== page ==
The New Brand Paradigm (lessons learned from controversial Pepsi ad)

As a content creator and a consumer, I have been noticing in the past year or so pattern changes. Given the political, economic and social climate in the United States and in Europe, and an easy access to information, there is a rise in social awareness. Call it educated choices, thought out choices. I follow the saying the more informed you are, the better apt you are to making smart choices.

Consumers are embracing the idea that you not only vote by casting a ballot, you also vote with every buying decision you make. And brands should be paying attention to this.

Welcome to the new brand paradigm:


Long gone the days of not being true, real, in good faith. Consumers will see immediately the disparity and will switch to another brand that resonate with their values. Simply said: brands shouldn’t pretend they care about certain values, when in actuality it is a scheme to sell more products. Consumers care about brands that care. If you are using social issues (associated with inequality and oppression) to sell your product, maybe it would have worked in the 70’s but those days are long gone.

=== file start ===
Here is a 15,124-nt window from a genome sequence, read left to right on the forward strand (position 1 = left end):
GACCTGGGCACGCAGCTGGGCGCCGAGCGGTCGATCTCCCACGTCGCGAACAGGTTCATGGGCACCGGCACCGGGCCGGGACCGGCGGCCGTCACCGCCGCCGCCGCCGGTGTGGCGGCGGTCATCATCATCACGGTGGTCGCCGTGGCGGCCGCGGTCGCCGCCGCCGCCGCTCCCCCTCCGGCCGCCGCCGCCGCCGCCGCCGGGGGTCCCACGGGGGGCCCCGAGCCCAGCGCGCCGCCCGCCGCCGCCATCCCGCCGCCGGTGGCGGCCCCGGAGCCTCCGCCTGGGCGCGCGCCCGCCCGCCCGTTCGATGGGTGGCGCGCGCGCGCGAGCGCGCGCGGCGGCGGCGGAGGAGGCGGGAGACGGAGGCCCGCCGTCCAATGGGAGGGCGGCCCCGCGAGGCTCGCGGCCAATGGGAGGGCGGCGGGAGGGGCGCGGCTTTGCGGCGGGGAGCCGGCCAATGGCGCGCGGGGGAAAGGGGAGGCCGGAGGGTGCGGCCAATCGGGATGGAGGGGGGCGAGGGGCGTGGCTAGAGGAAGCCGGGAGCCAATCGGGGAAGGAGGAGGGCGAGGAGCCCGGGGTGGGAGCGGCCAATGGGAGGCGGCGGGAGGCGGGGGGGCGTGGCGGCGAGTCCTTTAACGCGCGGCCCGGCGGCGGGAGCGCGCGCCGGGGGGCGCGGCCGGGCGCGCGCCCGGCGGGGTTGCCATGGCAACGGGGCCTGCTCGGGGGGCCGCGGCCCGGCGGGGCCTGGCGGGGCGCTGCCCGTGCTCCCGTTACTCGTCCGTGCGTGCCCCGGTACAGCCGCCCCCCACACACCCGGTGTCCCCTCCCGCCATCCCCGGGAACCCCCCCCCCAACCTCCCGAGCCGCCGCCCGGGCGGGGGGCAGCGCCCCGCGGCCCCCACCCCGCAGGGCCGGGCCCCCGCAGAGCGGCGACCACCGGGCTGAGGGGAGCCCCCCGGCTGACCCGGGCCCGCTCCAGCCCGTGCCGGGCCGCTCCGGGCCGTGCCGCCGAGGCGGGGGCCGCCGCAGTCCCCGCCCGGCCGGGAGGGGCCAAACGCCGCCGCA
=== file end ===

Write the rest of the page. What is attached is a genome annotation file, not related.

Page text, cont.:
Every brand tries its best to remain relevant in consumer’s mind, at any costs. “ Let me be relevant by capitalizing on relevant social issues.” This, as we have seen is not the way to go. You become relevant by having creative ideas, creating content that matters, by providing a solution, by inspiring and speaking to high ideals.


Influencers are definitely a good tool to engage. Sticking an influencer that has X number of followers on a glossy multi-million dollar ad, might be a good idea on paper. In reality, the results won’t always follow. The influencer is in itself a brand,  that could work very well with other brands that share the same vision. Since the influencer has its own brand story, a collaboration with big name brands could be fruitful when both share the vision and/or the influencer has some sort of involvement in the creative process. And this brings me to my last point: don’t underestimate your consumers.

Engage responsibly.